New facilities being built for Kuni Chevrolet Cadillac dealership in Sacramento

Published: Tuesday, Sep. 24, 2013 - 12:00 am
Last Modified: Tuesday, Sep. 24, 2013 - 12:11 am

The promise of a General Motors showplace at Fulton and El Camino avenues in Sacramento took a major step forward on Monday.

Groundbreaking ceremonies marked the launch of construction of new auto dealership buildings for Kuni Chevrolet Cadillac. Veteran local auto dealer Brian Castonguay said he expects the new showroom, service and parts facilities to be open in June.

He characterized the 53,000-square-foot, multimillion-dollar complex as a plus for the long-standing Fulton Avenue automotive retail corridor and the Sacramento area in general.

“We’ve been working on this for quite some time,” said Castonguay, the dealership’s general manager. “It’s a major step for us to commit the resources we have to this corner, and we feel that it’s something that benefits the Sacramento area, coming right on top of the (Sacramento) Kings deal.”

In 2010, Castonguay moved his Buick, GMC, Cadillac and Saab operations from the Hubacher Auto Center at Howe Avenue and Fair Oaks Boulevard into former Hummer facilities once run by Mike Daugherty at 2341 Fulton Ave. After Daugherty sold his adjacent Chevy store in July that year, Castonguay set up Kuni Chevrolet at the side-by-side location, 2449 Fulton Ave., promising to build a new showroom.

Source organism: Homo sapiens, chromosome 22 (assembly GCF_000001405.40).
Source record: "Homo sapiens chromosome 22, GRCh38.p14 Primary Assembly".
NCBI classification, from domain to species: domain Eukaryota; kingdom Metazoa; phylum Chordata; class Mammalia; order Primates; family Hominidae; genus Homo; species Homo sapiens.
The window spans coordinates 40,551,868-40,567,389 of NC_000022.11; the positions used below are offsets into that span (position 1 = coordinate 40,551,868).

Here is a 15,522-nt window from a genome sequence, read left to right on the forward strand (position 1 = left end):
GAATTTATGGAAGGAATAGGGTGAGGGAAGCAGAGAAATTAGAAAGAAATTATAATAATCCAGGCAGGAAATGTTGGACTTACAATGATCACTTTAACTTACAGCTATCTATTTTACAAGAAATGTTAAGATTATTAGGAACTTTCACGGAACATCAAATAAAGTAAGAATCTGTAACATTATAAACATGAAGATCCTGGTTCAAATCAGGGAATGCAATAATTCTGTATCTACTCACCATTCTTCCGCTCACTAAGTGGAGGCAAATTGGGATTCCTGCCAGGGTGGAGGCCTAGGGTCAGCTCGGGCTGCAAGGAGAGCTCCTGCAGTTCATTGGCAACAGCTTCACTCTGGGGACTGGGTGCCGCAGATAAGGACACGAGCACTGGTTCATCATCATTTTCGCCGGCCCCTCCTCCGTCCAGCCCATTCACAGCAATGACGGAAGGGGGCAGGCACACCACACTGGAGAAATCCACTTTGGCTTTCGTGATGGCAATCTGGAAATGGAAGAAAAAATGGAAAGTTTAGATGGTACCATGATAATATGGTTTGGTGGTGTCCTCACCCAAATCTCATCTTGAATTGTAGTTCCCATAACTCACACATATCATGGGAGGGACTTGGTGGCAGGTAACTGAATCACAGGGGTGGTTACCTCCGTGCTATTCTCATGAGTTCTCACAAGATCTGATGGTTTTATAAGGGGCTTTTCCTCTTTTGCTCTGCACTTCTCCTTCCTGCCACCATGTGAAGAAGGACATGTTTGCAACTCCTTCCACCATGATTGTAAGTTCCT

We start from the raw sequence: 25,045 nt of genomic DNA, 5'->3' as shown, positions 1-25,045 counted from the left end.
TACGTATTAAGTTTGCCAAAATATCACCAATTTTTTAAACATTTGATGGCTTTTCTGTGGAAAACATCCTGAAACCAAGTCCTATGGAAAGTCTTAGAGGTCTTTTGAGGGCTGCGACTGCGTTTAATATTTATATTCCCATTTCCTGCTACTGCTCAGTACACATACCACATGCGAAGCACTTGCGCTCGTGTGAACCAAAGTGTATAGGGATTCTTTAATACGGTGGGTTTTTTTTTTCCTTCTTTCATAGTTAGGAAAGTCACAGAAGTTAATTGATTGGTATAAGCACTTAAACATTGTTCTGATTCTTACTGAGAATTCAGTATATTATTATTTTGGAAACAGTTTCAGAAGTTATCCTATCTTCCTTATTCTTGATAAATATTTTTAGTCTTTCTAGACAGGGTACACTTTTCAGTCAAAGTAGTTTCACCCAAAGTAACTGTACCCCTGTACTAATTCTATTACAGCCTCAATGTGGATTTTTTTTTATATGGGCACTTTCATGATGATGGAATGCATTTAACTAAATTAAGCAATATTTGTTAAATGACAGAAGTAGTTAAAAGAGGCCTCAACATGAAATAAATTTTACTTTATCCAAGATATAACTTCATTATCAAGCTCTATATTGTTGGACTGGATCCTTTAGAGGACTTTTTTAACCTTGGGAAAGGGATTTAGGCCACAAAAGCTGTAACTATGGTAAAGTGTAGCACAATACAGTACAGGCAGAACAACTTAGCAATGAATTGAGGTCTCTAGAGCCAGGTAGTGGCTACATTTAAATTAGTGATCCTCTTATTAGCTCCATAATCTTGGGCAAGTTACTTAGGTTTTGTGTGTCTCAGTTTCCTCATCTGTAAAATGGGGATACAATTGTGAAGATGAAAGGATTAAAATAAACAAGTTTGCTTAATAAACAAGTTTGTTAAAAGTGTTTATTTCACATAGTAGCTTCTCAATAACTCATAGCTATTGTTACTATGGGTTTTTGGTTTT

At the time, Castonguay said that despite the need for larger, state-of-the-art facilities, it would be somewhat emotional “tearing down a landmark building.”

Over the past three years, Castonguay, the parent company Kuni Automotive in Vancouver, Wash., and General Motors have worked on the myriad details, including financing, designing the structures and securing permitting.

“It’s been a long process, but now we’re ready to go,” said Castonguay, who thanked Sacramento County officials for assisting in the prolonged permitting and paperwork process on the 4.5-acre site.

Castonguay said efforts will be made to pay tribute to the massive round clock that was a decades-long landmark in the center roofline of the former Mike Daugherty Chevrolet building. When demolition work began, Castonguay said, the 50-year-old clock “fell apart. It was so old that it just went to pieces.” In the new facility, there will be “a time element at the corner, something that ties in the past 50 years or more,” he said.


Call The Bee’s Mark Glover, (916) 321-1184.

Read more articles by Mark Glover





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